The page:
...Here are the disconnects: The average ambient temperature of an enclosure in a poultry processing plant is somewhere around 50° F when in use and possibly around 70° F when the refrigeration is turned off in preparation for cleaning. The water temperature used for cleaning the enclosure is routinely above 120° F and the water pressure can easily approach or exceed 7,000 kPa [1,000 psi].

...That is why an enclosure can fill with water when cleaned if it minimally meets the 4x standard. The water temperature is far hotter than the enclosure, and the water pressure is far higher than the design standard used for the specified gasketing.

...The solution: Make sure your enclosure is rated IP69k. The IP69k standard provides far superior protection and closely mirrors common equipment cleaning practices employed in meat and poultry processing plants, such as:

* 14-16 l/min. of water

* Sprayed at 8,000-10,000 kPa

* Temperature of ~80° C

* 30 seconds per position from 100-150 mm

...Recently, we too have seen plastic bag-covered terminals, including some of our own. For that reason, we recently switched from designing terminals around IP65 and IP66 standards to using IP69k for terminals intended for use in severe washdown installations.

...As is often the case, the root cause of this problem is misapplication of a product. Unfortunately, there have not been many better terminal choices available on the market. That is slowly changing as manufacturers respond to the requirements of users instead of focusing on traditional enclosure protection standards intended to provide adequate protection in less severe operating environments.

...While plastic bags can provide a temporary solution to water-logged terminals, the ultimate solution is to upgrade them to IP69k rated enclosures.

Frank Cava, Market Manager

Mettler-Toledo, Columbus, Ohio

Here Are the Regs

Bezels on our panels comply with CFR 181.32 for repeated-use food contact and the touchscreen overlay complies with CFR 177.1580 for use in single and repeated-use food contact surfaces. Gaskets are made from ingredients that comply with CFR 177.2600.

Tim Roberts, Operator Interface Product Manager

AutomationDirect, Cumming, Ga.

Design for Harsh Environs

To help customers comply with HACCP requirements, we make a fully sealed control interface guaranteed to stand up to the harsh demands of the food & beverage processing industries. The design of the unit includes a special airtight multisealing procedure to protect the enclosed electronics from chemical cleaning sprays, solvents, water, grease, and other liquids. Yet, the enclosed electronics are exposed to steady air circulation to maintain an optimum, uniform operating temperature to ensure a long life. Built-in heat sinks and redundant, internal forced-air heat-transfer systems are also part of the design.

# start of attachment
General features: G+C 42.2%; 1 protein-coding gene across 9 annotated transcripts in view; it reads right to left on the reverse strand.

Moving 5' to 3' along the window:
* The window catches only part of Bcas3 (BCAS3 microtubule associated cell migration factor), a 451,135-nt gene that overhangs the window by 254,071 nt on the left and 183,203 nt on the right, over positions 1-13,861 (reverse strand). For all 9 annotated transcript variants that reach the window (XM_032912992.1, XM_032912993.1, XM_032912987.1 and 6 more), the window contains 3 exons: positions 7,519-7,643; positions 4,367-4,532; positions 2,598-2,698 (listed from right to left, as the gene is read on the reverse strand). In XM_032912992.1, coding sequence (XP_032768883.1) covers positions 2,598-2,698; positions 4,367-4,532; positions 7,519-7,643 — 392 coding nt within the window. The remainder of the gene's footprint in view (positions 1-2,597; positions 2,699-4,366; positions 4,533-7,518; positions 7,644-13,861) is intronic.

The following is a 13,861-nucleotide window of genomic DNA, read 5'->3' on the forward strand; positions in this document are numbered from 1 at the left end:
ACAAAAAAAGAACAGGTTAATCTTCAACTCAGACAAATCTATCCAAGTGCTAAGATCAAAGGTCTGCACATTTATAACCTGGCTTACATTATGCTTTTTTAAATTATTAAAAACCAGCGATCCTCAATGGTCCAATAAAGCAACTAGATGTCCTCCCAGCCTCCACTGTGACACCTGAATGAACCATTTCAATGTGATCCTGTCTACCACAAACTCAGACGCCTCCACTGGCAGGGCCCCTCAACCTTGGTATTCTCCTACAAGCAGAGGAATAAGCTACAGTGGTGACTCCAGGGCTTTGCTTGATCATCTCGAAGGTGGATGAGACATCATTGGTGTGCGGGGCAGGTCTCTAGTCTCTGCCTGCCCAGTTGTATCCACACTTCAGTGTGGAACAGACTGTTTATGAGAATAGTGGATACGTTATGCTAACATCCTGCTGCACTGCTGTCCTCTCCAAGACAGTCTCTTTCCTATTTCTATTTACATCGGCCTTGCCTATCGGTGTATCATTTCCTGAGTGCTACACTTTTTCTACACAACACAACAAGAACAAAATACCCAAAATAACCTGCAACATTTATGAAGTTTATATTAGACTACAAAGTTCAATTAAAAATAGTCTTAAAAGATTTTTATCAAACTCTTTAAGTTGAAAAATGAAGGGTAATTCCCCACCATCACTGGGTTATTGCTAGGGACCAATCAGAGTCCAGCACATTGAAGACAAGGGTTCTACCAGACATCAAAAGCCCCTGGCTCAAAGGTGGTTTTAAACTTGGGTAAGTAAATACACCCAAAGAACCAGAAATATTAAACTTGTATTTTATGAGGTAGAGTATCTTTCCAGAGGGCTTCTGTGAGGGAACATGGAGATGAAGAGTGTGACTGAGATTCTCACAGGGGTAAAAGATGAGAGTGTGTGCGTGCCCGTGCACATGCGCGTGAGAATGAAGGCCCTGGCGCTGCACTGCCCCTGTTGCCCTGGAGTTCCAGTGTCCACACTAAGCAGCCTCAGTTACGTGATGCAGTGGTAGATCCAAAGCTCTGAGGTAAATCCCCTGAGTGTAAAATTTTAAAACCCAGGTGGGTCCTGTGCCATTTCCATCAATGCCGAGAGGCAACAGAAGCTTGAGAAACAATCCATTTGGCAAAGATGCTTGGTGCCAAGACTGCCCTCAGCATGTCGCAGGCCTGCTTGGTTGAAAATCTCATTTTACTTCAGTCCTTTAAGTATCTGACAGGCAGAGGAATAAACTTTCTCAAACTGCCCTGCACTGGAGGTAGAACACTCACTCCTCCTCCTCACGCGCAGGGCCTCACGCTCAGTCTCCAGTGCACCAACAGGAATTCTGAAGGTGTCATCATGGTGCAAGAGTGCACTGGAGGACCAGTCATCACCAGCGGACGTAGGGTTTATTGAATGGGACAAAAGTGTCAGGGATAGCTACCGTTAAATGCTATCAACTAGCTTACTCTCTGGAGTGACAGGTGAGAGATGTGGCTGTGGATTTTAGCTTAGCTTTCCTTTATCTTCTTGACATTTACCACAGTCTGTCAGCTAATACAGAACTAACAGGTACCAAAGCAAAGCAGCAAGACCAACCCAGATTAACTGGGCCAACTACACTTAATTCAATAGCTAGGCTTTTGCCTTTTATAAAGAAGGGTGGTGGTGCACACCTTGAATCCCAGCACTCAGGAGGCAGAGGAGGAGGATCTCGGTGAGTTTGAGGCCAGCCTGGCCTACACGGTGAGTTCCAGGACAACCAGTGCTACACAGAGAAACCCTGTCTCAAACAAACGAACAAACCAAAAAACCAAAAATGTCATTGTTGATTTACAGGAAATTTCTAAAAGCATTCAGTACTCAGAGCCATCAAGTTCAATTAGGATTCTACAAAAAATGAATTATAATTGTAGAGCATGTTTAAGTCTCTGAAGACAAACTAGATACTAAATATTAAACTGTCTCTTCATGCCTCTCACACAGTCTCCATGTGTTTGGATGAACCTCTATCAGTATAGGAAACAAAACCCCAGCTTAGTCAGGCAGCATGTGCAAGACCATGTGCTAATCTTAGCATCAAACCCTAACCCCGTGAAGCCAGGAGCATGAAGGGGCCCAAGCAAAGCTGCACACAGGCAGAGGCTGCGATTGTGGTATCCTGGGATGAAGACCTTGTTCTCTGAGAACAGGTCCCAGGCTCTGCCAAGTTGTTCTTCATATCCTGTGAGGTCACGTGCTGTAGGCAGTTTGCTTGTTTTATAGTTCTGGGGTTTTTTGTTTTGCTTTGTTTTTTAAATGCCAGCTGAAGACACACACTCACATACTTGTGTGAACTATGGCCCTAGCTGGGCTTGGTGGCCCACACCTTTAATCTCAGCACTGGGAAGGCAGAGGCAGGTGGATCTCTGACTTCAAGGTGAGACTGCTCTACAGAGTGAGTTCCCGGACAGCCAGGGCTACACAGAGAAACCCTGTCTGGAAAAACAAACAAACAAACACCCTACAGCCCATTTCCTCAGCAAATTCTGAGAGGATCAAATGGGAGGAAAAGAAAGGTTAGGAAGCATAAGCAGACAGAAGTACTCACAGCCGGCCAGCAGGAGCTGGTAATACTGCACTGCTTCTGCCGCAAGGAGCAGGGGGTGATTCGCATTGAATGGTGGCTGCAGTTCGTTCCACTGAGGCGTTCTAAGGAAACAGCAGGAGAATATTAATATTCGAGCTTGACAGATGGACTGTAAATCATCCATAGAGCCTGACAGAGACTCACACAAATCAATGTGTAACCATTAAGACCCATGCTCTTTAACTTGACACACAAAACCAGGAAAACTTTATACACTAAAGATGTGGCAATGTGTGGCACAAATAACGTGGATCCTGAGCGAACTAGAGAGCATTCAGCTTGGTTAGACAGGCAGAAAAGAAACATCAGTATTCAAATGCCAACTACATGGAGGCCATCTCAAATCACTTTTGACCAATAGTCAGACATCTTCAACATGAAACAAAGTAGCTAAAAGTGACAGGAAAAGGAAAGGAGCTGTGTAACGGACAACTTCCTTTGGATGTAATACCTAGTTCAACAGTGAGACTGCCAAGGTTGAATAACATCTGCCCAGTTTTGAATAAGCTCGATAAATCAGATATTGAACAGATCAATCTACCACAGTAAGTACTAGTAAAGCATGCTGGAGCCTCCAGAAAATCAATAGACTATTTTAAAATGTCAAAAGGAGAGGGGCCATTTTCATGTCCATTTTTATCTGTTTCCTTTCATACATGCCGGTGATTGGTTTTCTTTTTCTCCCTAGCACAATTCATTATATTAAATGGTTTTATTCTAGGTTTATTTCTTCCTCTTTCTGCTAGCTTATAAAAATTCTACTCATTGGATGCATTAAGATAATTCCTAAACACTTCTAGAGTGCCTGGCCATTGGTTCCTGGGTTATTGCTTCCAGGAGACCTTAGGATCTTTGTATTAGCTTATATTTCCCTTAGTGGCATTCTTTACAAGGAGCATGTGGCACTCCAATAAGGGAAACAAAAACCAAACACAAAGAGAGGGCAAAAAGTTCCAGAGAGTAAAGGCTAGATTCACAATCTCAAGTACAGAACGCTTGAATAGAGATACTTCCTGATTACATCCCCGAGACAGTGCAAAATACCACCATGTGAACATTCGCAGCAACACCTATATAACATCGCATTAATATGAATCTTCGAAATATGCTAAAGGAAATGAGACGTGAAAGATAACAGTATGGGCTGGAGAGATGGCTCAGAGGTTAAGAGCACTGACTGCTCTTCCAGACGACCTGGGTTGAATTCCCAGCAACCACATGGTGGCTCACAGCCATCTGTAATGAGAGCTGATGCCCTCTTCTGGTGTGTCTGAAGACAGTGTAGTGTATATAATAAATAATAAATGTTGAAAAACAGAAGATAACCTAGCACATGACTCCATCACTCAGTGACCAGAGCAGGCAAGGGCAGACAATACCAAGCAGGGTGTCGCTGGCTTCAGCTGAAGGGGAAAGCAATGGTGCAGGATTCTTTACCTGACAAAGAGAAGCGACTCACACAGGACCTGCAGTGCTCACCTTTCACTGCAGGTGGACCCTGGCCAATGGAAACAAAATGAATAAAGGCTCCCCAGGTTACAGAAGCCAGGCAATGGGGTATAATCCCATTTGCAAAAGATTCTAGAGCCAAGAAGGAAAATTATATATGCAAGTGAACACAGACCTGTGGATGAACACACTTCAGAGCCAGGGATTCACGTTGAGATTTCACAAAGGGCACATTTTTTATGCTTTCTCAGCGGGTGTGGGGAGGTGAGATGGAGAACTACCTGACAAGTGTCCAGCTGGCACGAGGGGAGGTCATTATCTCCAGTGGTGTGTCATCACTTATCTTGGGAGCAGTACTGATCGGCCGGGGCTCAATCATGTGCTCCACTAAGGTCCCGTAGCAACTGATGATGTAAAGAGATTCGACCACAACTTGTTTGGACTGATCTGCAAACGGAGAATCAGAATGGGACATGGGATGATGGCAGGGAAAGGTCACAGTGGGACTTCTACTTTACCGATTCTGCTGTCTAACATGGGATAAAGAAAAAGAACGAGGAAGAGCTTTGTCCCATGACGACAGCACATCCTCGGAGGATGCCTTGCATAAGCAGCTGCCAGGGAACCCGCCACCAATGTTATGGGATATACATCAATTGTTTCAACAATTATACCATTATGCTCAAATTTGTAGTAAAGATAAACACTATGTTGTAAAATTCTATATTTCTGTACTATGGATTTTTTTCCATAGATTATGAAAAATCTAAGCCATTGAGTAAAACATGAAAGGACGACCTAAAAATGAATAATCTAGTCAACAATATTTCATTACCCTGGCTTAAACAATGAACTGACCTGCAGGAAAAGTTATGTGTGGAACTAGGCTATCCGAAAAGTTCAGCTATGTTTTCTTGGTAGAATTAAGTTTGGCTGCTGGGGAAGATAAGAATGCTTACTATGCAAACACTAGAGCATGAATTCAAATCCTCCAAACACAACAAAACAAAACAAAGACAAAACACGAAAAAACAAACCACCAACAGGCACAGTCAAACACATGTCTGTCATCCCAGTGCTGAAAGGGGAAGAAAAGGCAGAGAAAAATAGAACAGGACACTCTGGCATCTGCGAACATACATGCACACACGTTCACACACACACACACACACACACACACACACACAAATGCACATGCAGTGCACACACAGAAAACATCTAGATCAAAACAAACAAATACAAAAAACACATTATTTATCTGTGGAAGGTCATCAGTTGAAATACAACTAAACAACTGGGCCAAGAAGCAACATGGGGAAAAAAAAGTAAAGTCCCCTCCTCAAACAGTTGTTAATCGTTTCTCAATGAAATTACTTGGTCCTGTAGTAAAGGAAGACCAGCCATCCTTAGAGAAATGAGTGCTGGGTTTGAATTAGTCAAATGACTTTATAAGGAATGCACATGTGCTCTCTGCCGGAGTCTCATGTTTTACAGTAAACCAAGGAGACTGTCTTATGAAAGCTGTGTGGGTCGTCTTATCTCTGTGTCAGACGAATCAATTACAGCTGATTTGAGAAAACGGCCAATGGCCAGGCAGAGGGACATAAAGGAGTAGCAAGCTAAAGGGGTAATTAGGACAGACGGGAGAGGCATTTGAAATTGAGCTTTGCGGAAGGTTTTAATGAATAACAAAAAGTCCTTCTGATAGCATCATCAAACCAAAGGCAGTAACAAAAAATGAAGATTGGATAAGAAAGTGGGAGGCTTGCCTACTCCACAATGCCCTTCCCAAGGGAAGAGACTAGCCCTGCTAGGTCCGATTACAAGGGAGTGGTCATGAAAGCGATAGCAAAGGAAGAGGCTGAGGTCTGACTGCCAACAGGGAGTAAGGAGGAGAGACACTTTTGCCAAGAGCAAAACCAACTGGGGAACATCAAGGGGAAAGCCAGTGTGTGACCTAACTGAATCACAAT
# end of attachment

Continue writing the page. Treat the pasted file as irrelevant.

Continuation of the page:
...We take maximum advantage of the thermal conductivity of stainless steel and ensure that the operating temperature of the internal electronic components are as low as possible. The internal component layout is configured to maximize the internal turbulent airflow so that the convection heat transfer effect is optimized for each component.

Chris McDonald, Director of Marketing

Dolch-Touch Controls, Fallbrook, Calif.

 

June's Problem:

Configurable or Dedicated OI?

I guess we're way behind the curve here, but we've gotten along with building dedicated operator interfaces for our machines. Lately, the demands of open standards technology are catching up. It looks like we'll be using more configurable Windows-based software, but I'd like to know if any readers have had any buyer's remorse and find that rolling your own, for a panel that just needs a few hard-wired buttons and switches, is still not a terrible idea.

Send us your comments, suggestions, or solutions for these problems. We'll include them in the June 2003 issue. Send visuals, too,a sketch is fine. Have a problem you'd like to pose to the readers? E-mail us at CDTheAnswer@putman.net or mail to The Answer to Your Problems, CONTROL DESIGN, 555 W. Pierce Rd., Suite 301, Itasca, IL 60143. You can also fax to 630/467-1124. Please include your company, location, and title in the response.